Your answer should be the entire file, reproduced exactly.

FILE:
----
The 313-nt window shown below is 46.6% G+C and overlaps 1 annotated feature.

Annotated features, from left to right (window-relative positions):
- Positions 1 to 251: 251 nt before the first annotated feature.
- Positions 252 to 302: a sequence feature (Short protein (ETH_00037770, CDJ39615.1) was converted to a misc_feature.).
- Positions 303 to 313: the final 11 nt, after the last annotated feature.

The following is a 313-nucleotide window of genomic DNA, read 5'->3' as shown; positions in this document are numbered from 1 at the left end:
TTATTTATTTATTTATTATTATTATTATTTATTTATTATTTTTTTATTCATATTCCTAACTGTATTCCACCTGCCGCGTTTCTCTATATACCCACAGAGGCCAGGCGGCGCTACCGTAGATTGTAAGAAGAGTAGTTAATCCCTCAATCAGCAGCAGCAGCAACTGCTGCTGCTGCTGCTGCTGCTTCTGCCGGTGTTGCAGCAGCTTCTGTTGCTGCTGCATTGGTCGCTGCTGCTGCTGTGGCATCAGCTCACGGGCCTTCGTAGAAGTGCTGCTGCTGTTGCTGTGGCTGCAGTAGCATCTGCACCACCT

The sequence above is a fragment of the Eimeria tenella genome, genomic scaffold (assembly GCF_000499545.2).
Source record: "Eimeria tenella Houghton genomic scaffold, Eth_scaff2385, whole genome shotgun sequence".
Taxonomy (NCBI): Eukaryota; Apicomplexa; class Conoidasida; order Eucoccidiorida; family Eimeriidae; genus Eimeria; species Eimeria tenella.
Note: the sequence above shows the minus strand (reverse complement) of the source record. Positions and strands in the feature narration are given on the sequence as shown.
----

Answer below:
The 313-nt window shown below is 46.6% G+C and overlaps 1 annotated feature.

Annotated features, from left to right (window-relative positions):
- Positions 1 to 251: 251 nt before the first annotated feature.
- Positions 252 to 302: a sequence feature (Short protein (ETH_00037770, CDJ39615.1) was converted to a misc_feature.).
- Positions 303 to 313: the final 11 nt, after the last annotated feature.

The following is a 313-nucleotide window of genomic DNA, read 5'->3' as shown; positions in this document are numbered from 1 at the left end:
TTATTTATTTATTTATTATTATTATTATTTATTTATTATTTTTTTATTCATATTCCTAACTGTATTCCACCTGCCGCGTTTCTCTATATACCCACAGAGGCCAGGCGGCGCTACCGTAGATTGTAAGAAGAGTAGTTAATCCCTCAATCAGCAGCAGCAGCAACTGCTGCTGCTGCTGCTGCTGCTTCTGCCGGTGTTGCAGCAGCTTCTGTTGCTGCTGCATTGGTCGCTGCTGCTGCTGTGGCATCAGCTCACGGGCCTTCGTAGAAGTGCTGCTGCTGTTGCTGTGGCTGCAGTAGCATCTGCACCACCT

The sequence above is a fragment of the Eimeria tenella genome, genomic scaffold (assembly GCF_000499545.2).
Source record: "Eimeria tenella Houghton genomic scaffold, Eth_scaff2385, whole genome shotgun sequence".
Taxonomy (NCBI): Eukaryota; Apicomplexa; class Conoidasida; order Eucoccidiorida; family Eimeriidae; genus Eimeria; species Eimeria tenella.
Note: the sequence above shows the minus strand (reverse complement) of the source record. Positions and strands in the feature narration are given on the sequence as shown.